- The Washington Times - Thursday, August 31, 2017

Actress Chloe Bennet recently delivered a raw and unfiltered attack on Hollywood racism, saying Tinseltown’s preference for white actors forced her to change her last name in order to ensure better chances of getting good parts in television and movies, E! News reported Wednesday on its website.

“Changing my last name doesn’t change the fact that my BLOOD is half Chinese, that I lived in China, speak Mandarin or that I was culturally raised both American and Chinese,” Miss Bennetwrote on Instagram. “It means I had to pay my rent, and Hollywood is racist and wouldn’t cast me with a last name that made them uncomfortable. I’m doing everything I can, with the platform I have, to make sure no one has to change their name again, just so they can get work. So kindly love, f—k off.”

The “Agents of S.H.I.E.L.D.” co-star’s now-deleted comment came in a thread on her Instagram page where she initially praised English actor Ed Skrein for dropping out of forthcoming re-boot of “Hellboy.” Mr. Skrein had come under criticism because the character he was portraying has traditionally been Asian, and Mr. Skrein left the production saying he felt he could not portray it in a “culturally accurate way.”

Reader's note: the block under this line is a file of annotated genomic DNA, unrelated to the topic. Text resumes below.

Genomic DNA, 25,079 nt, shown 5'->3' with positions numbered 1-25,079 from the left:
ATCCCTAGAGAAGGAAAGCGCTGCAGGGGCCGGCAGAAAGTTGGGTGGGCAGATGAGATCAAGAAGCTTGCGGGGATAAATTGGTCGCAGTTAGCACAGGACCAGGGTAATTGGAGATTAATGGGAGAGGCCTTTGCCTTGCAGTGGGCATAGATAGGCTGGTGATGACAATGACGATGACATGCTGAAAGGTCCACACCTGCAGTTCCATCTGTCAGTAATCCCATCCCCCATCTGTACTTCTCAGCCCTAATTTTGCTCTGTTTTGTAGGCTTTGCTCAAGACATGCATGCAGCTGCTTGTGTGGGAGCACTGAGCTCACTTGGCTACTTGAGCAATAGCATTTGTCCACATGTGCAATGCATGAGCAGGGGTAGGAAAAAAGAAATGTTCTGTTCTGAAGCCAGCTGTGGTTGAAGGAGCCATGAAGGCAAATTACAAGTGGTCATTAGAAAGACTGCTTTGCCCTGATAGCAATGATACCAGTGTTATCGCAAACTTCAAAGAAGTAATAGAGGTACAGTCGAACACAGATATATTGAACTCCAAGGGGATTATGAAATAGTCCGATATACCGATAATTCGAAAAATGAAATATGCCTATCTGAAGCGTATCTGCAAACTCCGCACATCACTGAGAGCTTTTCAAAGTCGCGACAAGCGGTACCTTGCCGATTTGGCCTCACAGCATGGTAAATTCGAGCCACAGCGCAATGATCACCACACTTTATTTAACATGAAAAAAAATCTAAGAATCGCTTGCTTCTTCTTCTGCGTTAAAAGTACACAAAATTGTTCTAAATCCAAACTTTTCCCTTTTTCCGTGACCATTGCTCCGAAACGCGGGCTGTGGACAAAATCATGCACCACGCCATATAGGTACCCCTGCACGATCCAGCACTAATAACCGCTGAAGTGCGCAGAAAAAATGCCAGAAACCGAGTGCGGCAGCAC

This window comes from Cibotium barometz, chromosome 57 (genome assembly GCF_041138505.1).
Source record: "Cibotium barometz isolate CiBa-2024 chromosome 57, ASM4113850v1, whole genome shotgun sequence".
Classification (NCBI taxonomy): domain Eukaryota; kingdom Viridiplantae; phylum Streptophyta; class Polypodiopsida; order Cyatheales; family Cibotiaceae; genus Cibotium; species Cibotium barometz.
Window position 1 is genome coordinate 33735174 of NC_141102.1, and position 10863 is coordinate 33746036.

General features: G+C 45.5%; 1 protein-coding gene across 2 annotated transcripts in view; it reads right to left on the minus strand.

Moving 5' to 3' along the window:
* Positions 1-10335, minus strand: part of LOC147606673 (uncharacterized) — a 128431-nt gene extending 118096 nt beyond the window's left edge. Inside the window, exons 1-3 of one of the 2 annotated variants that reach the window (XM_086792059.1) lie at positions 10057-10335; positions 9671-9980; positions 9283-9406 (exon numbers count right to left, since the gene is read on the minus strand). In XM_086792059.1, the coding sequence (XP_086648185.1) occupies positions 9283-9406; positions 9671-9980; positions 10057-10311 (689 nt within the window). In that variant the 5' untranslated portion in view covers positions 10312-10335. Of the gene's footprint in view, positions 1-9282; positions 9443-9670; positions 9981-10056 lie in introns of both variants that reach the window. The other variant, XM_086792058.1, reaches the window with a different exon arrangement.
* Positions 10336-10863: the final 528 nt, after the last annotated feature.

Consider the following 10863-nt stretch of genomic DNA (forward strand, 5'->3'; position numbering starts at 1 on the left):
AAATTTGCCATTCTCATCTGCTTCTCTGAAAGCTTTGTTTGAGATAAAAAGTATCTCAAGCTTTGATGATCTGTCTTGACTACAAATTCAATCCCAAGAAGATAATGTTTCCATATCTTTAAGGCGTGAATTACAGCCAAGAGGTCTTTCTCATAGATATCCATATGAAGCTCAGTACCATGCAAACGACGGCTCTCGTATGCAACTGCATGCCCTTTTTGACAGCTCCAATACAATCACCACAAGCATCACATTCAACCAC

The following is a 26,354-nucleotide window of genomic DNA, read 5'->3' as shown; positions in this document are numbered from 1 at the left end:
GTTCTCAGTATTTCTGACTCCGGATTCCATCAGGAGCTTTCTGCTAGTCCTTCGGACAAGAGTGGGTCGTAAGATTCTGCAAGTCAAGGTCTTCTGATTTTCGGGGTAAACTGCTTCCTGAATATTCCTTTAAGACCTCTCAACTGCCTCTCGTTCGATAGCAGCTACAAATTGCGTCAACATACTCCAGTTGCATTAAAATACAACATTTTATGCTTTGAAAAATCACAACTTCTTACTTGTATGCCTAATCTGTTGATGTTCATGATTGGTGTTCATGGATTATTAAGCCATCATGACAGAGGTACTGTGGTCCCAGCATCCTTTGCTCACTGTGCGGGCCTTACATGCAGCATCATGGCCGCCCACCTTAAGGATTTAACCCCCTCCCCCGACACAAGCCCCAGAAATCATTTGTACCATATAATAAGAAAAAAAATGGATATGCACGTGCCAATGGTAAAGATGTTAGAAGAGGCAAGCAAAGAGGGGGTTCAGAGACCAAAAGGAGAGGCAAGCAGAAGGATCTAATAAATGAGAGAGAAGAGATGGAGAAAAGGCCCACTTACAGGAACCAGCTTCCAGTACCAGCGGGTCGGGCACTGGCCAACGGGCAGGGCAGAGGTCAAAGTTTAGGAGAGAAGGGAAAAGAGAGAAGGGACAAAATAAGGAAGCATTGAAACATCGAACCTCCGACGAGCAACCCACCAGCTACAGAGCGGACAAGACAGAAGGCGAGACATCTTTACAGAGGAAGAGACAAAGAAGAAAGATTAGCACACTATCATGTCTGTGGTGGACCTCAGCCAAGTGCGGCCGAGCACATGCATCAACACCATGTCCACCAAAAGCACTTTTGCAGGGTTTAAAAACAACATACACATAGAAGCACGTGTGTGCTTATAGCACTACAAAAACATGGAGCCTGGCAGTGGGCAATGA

“DAMN, that’s a man. Thank you @edskrein for standing up against hollywoods continuous insensitivity and flippant behavior towards the Asian American community,” Miss Bennetwrote, approving Mr. Skrein’s statement. “There is no way this decision came lightly on your part, so thank you for your bravery and genuinely impactful step forward. I hope this inspires other actors/film makers to do the same.👏🏼👏🏼👏🏼—Also, dayum cute af AND a pioneer for social injustice?! Fellas, take note. That’s how it’s done.”

The so-called whitewashing controversy marring the production of “Hellboy” is just the latest in a string of recent blowups regarding the portrayal of traditionally Asian characters by white actors. 

According to her Internet Movie Database (IMDb) profile, Miss Bennet, was born Chloe Wang in Chicago in April 1992 to a father of Chinese descent and a mother from “English, Scottish, Irish, Swiss-German, and German ancestry.” She moved to Beijing as a teenager, learned Mandarin and successfully developed a career in China as a pop singer before branching out into acting, according to IMDb.

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